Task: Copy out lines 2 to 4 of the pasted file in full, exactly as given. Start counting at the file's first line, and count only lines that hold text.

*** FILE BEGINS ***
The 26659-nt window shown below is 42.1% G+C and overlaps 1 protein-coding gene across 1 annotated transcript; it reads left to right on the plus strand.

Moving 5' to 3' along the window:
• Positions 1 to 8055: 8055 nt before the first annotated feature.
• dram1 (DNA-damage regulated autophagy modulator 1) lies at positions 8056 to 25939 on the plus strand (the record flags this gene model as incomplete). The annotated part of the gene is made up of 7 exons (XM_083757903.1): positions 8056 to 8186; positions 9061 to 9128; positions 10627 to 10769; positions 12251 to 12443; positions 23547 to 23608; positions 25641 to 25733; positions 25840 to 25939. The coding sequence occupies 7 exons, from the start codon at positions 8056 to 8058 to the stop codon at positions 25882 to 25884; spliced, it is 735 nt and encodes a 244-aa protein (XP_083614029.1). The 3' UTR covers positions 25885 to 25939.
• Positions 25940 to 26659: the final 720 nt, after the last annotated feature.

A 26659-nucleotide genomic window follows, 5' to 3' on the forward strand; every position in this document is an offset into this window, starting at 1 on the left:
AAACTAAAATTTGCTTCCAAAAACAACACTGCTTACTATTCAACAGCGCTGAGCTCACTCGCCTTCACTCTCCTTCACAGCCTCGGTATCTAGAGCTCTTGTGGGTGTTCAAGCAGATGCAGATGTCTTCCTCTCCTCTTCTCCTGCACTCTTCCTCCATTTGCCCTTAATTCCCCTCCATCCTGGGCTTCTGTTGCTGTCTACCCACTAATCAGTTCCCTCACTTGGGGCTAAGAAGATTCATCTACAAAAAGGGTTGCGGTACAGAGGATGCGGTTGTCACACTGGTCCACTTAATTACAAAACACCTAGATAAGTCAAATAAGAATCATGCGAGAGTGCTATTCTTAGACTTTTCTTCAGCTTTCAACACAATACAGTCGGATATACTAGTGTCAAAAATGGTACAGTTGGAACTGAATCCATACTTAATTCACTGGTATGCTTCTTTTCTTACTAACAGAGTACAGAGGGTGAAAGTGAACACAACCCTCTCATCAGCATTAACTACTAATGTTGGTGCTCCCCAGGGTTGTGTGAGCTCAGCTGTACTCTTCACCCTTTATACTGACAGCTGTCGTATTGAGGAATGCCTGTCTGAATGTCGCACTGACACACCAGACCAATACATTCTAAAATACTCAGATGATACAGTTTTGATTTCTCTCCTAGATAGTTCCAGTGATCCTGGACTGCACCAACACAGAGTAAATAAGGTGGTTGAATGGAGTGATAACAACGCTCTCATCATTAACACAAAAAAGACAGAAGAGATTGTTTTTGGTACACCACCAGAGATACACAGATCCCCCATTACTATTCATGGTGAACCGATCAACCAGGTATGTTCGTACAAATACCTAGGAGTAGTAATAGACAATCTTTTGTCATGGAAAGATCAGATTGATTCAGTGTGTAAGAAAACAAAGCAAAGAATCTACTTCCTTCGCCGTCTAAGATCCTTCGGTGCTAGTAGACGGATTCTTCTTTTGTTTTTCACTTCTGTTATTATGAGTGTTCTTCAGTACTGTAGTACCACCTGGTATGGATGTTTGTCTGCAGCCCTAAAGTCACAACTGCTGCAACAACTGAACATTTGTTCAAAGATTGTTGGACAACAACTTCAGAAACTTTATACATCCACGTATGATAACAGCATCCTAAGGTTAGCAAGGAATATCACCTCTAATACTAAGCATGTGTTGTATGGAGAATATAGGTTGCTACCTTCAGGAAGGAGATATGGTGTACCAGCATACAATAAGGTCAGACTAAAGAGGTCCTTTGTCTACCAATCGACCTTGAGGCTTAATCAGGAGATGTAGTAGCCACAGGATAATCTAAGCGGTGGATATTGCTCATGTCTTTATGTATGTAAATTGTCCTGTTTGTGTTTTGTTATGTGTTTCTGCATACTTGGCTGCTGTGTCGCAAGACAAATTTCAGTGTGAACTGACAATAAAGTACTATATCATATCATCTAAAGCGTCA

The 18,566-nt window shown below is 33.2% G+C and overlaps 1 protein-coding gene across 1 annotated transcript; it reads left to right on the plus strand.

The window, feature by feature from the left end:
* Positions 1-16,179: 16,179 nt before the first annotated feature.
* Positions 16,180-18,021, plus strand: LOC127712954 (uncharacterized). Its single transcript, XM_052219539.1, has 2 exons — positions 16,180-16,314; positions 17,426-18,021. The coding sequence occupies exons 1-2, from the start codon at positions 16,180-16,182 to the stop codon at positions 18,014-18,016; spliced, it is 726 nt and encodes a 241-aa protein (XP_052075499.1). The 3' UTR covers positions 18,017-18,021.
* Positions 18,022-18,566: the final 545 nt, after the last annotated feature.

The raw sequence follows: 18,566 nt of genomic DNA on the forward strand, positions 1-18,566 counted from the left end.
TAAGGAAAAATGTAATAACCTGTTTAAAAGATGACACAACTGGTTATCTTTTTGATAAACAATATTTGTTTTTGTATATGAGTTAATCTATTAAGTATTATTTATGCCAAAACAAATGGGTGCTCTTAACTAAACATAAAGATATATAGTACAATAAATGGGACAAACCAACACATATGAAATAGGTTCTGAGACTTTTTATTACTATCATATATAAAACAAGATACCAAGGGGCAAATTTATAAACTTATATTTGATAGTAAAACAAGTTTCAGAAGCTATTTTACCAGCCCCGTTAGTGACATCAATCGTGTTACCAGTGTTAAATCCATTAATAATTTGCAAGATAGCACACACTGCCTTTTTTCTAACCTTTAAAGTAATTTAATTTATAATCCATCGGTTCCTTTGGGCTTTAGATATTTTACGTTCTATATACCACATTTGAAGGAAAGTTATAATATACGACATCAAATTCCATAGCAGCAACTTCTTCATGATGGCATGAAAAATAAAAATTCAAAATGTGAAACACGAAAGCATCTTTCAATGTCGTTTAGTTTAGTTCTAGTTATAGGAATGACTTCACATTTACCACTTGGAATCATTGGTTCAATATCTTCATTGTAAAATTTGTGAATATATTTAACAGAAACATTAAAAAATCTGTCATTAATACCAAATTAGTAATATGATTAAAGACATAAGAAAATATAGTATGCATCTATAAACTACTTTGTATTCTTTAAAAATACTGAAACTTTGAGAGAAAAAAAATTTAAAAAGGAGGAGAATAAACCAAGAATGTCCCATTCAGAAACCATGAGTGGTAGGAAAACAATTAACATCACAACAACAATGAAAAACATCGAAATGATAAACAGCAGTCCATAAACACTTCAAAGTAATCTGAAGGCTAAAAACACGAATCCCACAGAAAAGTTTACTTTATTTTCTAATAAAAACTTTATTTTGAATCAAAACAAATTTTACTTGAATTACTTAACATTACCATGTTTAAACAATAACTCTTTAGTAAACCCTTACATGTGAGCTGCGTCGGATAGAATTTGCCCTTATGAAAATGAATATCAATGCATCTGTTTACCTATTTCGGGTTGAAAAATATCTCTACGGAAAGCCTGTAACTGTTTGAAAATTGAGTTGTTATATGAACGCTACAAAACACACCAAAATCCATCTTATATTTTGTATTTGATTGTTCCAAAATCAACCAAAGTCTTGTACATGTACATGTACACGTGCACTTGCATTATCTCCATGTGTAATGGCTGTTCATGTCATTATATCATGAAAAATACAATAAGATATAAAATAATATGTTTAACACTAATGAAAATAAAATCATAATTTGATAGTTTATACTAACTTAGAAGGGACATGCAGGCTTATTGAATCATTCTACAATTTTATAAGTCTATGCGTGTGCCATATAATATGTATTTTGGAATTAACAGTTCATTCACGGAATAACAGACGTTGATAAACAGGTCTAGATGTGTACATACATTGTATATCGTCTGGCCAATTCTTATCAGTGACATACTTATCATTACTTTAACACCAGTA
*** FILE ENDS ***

Moving 5' to 3' along the window:
• Positions 1 to 8055: 8055 nt before the first annotated feature.
• dram1 (DNA-damage regulated autophagy modulator 1) lies at positions 8056 to 25939 on the plus strand (the record flags this gene model as incomplete). The annotated part of the gene is made up of 7 exons (XM_083757903.1): positions 8056 to 8186; positions 9061 to 9128; positions 10627 to 10769; positions 12251 to 12443; positions 23547 to 23608; positions 25641 to 25733; positions 25840 to 25939. The coding sequence occupies 7 exons, from the start codon at positions 8056 to 8058 to the stop codon at positions 25882 to 25884; spliced, it is 735 nt and encodes a 244-aa protein (XP_083614029.1). The 3' UTR covers positions 25885 to 25939.